If you recall this affair – which at the time was thought to supposedly affect other cards aside from EVGA’s, including AMD Radeon GPUs – the failures happened when frame rates in the main menu shot through the roof (with a limiter subsequently being put in by Amazon to cap the maximum fps in the menu).
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As PC World reports, EVGA has now performed a post-mortem on the dead RTX 3090 graphics cards – the manufacturer clarifies that the bricked boards were limited to this model – of which there were 24, and found that a ‘rare’ issue related to the soldering was to blame.
EVGA observed that it had run an X-ray analysis which uncovered “poor workmanship” in terms of the soldering around the MOSFET circuits with affected graphics cards, and that these boards were all made last year, in a small batch manufactured early on in its production run of RTX 3090s.
The card maker further clarified that there were no problems around cooling problems or overheating causing the failures, underlining that the fan controller and temperature monitoring of the RTX 3090s wasn’t at fault here (a theory floated back at the time).
That said, EVGA explained that it did indeed appear to be the case that the fan controller wasn’t functioning correctly when New World’s main menu pushed frame rates sky-high, but that ‘noise on the i2c bus’ caused hardware monitoring tools (like GPU-Z) to misreport the fan controller’s behavior.
A newly deployed micro-controller update ensures that the fan controller is now reported correctly in these kinds of utilities, assuming you’re running the latest versions of these monitoring tools as well as having applied that EVGA update.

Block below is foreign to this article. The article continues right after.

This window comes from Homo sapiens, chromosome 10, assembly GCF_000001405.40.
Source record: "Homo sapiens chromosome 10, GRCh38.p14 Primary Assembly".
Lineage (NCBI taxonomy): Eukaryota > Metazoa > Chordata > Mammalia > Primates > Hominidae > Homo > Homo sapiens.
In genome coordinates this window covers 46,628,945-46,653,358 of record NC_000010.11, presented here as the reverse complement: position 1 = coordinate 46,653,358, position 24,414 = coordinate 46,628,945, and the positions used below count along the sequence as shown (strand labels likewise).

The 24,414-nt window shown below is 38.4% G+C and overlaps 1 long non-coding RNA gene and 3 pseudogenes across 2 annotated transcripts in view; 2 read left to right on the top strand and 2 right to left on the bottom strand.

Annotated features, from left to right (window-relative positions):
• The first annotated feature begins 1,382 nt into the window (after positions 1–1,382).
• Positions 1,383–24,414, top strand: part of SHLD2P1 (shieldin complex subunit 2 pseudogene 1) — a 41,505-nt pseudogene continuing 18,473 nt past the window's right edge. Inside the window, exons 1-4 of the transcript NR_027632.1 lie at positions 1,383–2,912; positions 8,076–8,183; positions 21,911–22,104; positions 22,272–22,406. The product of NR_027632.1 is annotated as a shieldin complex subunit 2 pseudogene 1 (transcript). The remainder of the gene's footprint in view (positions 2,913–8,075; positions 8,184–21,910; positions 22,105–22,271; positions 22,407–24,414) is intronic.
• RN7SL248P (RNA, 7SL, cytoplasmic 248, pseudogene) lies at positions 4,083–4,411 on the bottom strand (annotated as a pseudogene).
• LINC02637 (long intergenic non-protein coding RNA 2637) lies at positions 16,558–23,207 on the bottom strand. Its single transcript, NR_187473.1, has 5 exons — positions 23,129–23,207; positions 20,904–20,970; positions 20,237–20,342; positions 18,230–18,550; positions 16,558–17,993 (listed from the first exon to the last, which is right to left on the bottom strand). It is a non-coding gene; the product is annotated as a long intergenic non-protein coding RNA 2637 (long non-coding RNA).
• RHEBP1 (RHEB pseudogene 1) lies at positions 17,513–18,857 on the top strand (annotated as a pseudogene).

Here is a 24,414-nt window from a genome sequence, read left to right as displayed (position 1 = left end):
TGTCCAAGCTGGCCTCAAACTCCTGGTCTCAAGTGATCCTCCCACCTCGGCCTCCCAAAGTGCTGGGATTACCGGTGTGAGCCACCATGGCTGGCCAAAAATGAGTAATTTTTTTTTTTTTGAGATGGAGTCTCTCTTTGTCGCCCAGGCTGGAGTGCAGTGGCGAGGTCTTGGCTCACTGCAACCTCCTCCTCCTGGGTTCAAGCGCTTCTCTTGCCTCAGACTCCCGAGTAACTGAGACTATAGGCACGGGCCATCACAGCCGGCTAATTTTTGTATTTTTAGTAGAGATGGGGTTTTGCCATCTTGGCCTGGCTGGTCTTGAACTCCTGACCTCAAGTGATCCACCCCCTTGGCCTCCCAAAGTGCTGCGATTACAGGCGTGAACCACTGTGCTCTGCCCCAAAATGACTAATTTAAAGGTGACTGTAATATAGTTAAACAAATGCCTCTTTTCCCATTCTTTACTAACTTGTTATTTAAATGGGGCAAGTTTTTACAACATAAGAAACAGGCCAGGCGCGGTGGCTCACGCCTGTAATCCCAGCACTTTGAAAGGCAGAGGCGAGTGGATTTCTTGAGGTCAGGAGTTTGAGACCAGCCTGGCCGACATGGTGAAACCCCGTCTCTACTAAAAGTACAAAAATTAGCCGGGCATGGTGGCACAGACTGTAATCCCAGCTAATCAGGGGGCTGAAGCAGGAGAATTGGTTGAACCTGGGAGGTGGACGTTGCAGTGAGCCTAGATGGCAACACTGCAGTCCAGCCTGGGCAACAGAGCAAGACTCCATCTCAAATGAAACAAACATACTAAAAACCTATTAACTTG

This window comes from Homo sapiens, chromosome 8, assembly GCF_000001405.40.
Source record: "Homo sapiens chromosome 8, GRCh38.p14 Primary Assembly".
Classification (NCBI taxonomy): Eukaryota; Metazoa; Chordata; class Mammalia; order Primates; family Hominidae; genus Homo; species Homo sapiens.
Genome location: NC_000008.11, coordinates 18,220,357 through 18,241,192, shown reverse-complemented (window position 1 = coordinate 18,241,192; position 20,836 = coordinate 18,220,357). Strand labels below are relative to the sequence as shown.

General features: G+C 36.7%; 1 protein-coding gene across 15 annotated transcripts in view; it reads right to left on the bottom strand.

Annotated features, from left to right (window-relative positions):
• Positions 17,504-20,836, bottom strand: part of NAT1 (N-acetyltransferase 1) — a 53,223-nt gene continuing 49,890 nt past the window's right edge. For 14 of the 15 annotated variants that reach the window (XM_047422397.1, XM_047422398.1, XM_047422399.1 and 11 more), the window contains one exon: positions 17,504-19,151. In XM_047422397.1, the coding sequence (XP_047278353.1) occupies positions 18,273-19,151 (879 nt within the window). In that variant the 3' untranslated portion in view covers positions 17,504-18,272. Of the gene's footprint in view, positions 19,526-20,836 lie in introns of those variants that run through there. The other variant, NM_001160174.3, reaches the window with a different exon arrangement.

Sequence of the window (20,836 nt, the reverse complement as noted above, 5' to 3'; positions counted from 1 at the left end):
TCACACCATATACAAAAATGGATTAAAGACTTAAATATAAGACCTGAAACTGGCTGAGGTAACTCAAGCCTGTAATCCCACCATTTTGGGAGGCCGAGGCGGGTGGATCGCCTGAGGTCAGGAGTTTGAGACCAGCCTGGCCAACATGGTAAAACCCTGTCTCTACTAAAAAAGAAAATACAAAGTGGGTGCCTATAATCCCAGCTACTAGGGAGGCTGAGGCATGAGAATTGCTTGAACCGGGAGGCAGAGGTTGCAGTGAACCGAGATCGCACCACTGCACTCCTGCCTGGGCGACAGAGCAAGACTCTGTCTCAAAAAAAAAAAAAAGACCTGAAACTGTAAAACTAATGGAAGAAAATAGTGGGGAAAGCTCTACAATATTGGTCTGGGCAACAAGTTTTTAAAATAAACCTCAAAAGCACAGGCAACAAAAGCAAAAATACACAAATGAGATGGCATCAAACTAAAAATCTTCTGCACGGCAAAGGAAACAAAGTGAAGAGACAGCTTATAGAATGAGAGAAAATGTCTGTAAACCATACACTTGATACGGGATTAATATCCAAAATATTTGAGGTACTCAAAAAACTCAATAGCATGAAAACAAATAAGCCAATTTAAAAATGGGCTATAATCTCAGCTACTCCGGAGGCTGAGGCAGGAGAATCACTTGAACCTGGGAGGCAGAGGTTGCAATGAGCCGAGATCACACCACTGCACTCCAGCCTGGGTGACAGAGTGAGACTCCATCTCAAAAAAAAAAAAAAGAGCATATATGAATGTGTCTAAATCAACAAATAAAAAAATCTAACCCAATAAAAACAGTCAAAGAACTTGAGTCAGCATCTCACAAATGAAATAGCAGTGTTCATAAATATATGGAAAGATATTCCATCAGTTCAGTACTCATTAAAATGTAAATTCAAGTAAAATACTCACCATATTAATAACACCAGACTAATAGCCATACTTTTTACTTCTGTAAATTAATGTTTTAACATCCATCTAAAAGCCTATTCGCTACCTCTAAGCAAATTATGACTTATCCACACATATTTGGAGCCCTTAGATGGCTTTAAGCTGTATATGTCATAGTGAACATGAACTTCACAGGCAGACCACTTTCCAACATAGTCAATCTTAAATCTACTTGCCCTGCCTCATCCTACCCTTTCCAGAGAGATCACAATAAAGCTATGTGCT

Another interesting point here is that EVGA did get hold of the beta build of New World which sparked the failures, but could not replicate the issue itself.
Analysis: Disappointing quality control – but a swift remedy at least
With a flagship graphics card, we wouldn’t expect to be suffering due to any hints of “poor workmanship”, and we definitely would expect a better quality control process to pick up on any major problems like this (regardless of how early it was in a production run). Particularly when you consider the eye-watering cost of grabbing yourself an RTX 3090.
On a more positive note, EVGA did replace these bricked 3090s as you might expect, and moreover the company stresses that it immediately shipped out replacement boards to those who had been affected, without waiting for the broken cards to be sent back.
In some ways, it’s arguable that Amazon’s MMO may have done owners of these particular EVGA RTX 3090 models a favor in breaking them at the time, rather than the soldering problem causing a catastrophic failure later on (when the card is out of warranty perhaps).
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Darren is a freelancer writing news and features for TechRadar (and occasionally T3) across a broad range of computing topics including CPUs, GPUs, various other hardware, VPNs, antivirus and more. He has written about tech for the best part of three decades, and writes books in his spare time (his debut novel - 'I Know What You Did Last Supper' - was published by Hachette UK in 2013).